Black History Museum Groundbreaking

Will be Smithsonian Institution's 19th museum

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    NEWSLETTERS

    A groundbreaking ceremony was held today for the Smithsonian's new African American Museum of History and Culture. The long sought after museum will be on the National Mall near the Washington Monument. Tom Sherwood joins us with the story. (Published Thursday, Feb 23, 2012)

    The new National Museum of African American History and Culture will help future generations remember the sometimes difficult, often inspirational role, that African Americans have played in the nation's history, President Barack Obama said.

    "When our children look at Harriet Tubman's shawl, at the flights of the Tuskeegee Airmen, I don't want them to be seen as figures larger than life," he said on Wednesday morning.  "I want them to see how ordinary Americans can do extraordinary things."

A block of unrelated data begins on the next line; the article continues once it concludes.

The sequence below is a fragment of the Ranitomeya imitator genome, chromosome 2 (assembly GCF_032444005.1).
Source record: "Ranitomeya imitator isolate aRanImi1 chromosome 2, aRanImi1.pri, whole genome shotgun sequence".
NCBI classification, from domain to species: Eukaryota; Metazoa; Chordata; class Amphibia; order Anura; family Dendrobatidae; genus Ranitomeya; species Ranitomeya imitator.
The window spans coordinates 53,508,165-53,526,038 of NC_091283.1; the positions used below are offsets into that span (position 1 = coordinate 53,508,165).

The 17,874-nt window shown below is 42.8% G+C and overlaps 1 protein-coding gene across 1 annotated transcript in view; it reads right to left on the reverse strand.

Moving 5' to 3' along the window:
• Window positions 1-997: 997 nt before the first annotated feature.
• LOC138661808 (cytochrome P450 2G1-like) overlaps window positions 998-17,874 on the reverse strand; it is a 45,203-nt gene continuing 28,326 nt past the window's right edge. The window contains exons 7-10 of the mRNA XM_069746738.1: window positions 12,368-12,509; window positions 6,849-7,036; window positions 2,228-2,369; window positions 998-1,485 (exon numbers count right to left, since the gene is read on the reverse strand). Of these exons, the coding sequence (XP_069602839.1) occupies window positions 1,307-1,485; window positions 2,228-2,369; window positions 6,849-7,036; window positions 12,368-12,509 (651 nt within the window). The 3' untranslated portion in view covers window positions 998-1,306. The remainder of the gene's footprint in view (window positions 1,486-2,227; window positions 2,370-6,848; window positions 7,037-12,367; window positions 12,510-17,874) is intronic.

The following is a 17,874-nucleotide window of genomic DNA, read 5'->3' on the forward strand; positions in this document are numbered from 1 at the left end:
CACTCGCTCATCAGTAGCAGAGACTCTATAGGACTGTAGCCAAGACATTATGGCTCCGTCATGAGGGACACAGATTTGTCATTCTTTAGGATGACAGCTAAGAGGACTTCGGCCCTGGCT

Obama spoke at the groundbreaking for the museum, which will tell the history of black life, art and culture. The $500 million museum will be located on the National Mall in the capital city and is scheduled to open in 2015, likely the last museum to be built on the National Mall.
     
    Obama said the museum "has been a long time coming." He said it is fitting that it will be built on the National Mall, where slaves were once traded and hundreds of thousands of people marched for jobs and freedom.

    Former first lady Laura Bush spoke about her husband's administration helping lay the groundwork in 2006.

    The groundbreaking celebration included a stirring national anthem and cultural songs that span generations.

    The museum will be built between the Washington Monument and the National Museum of American History as a seven-level structure with much of its exhibit space below ground. A bronze-coated "corona," a crown that rises as an inverse pyramid, will be its most distinctive feature. Organizers said the design is inspired by African-American metalwork from New Orleans and Charleston, S.C., and also evokes African roots.
     
    Some exhibits will eventually include a Jim Crow-era segregated railroad car, galleries devoted to military and sports history and Louis Armstrong's trumpet, among thousands of items. There will also be a court for quiet reflection, Museum Director Lonnie Bunch said.